A prosecutor’s emotional and tearful opening argument in a domestic violence case prompted a Kootenai County judge to declare a mistrial Wednesday.
First District Judge Fred Gibler initially assumed Deputy Prosecutor Shane Greenbank’s voice was cracking because the prosecutor was “possibly forgetting some witnesses’ names.” Then, when Greenbank asked for a tissue, Gibler “assumed it was an allergy.”
But as Greenbank continued with opening arguments, Gibler became concerned that the prosecutor was emotionally involved in the case and that his behavior might influence jurors, according to minutes from Wednesday’s trial, in which Grant Gosch, of Coeur d’Alene, faces domestic violence charges.
Gibler said Greenbank “crossed the line,” according to transcripts of the proceeding.
Defense attorney Staci Anderson sought the mistrial, arguing that Greenbank, as a representative of the state, was behaving inappropriately.
“The state was crying during its opening statements and asking for a tissue,” Anderson pointed out. “If Mr. Greenbank is not ready to handle this case, then possibly another prosecutor can come down.”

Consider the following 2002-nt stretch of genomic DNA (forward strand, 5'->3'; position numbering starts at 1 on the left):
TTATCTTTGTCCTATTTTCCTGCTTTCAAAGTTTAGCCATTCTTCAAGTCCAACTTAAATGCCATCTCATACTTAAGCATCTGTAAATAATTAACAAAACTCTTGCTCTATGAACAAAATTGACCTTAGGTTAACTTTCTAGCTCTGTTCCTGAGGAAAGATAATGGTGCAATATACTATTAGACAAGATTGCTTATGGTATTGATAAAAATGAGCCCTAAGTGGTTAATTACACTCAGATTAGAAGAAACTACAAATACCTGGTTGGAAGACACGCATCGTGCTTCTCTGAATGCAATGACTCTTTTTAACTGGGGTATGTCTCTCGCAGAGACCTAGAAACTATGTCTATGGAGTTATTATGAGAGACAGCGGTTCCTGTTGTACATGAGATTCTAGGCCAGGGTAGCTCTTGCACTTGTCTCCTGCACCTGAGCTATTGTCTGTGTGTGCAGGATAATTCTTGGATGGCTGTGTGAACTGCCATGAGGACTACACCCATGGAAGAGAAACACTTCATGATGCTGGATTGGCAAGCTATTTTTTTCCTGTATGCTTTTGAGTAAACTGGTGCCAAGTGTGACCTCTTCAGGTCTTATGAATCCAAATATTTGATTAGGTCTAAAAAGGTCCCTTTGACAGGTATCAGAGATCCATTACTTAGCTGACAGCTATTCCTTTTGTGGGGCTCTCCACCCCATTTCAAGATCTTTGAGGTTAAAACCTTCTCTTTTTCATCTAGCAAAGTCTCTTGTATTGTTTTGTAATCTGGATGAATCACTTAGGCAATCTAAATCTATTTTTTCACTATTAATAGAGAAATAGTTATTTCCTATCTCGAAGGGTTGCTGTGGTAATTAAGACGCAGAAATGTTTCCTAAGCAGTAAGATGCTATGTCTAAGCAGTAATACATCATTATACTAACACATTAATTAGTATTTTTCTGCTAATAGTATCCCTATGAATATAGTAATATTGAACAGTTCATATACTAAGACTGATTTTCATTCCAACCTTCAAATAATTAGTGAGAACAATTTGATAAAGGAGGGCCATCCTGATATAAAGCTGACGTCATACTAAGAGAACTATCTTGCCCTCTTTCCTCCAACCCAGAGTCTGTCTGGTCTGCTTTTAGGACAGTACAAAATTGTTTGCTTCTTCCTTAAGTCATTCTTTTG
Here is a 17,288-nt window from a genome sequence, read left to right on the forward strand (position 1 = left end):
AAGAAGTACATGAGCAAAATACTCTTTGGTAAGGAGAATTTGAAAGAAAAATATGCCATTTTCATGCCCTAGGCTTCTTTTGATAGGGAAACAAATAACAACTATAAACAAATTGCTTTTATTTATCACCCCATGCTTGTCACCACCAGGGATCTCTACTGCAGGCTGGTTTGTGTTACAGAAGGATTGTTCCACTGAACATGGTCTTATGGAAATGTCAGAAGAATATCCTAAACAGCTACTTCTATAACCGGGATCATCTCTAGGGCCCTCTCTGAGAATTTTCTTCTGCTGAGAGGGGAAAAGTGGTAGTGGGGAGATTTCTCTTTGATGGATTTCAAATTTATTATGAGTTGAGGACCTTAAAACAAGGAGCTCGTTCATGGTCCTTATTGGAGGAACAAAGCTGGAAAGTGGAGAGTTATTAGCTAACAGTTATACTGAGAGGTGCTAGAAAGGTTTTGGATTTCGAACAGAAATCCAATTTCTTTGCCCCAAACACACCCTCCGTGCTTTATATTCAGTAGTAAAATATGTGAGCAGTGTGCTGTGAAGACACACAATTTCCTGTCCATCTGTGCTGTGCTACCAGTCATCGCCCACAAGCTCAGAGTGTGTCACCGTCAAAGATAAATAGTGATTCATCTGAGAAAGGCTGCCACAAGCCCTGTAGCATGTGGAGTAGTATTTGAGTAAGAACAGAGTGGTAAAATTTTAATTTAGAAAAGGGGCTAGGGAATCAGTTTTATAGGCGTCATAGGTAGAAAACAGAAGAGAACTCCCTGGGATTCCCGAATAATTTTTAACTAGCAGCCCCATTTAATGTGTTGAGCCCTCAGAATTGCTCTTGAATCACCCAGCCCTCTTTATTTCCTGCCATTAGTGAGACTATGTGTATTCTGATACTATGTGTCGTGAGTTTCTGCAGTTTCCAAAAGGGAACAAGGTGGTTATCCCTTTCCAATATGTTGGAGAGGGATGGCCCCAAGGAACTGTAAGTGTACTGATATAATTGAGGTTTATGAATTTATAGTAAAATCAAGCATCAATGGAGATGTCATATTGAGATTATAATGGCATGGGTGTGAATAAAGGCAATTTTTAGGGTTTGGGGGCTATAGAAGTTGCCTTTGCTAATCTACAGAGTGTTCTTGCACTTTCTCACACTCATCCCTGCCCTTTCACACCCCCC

Greenbank disputes any suggestion that he was crying. But he acknowledged that he tends to get emotional when prosecuting cases involving children.
“There was no intent to appeal to the passions of the jury,” Greenback said.
Court transcripts, however, quote Greenback as saying: “I did have tears running down my face, I did have snot running down my face.”
After the court recessed so Gibler could consider the motion for mistrial, Greenback said he wanted it on the record that he was not crying but that his voice was fluctuating. The prosecutor declined to comment on the mistrial.
According to the minutes, Gibler asked Greenbank to “get his emotions under control” during an aside with both attorneys.
“Mr. Greenbank continued to be emotional,” Gibler said.
The judge said Greenbank’s “emotional involvement with the case was affecting the jury” and that Idaho’s Court of Appeals has ruled in the past that such acts can prejudice a jury and be grounds for an appeal.
“In recent case the Court of Appeals has singled out the Kootenai County Prosecutor’s Office for appealing to the passions or prejudice of the jury,” Gibler said. “The entire system has a right to expect the prosecutor to conduct their case in a non-prejudicial manner.”
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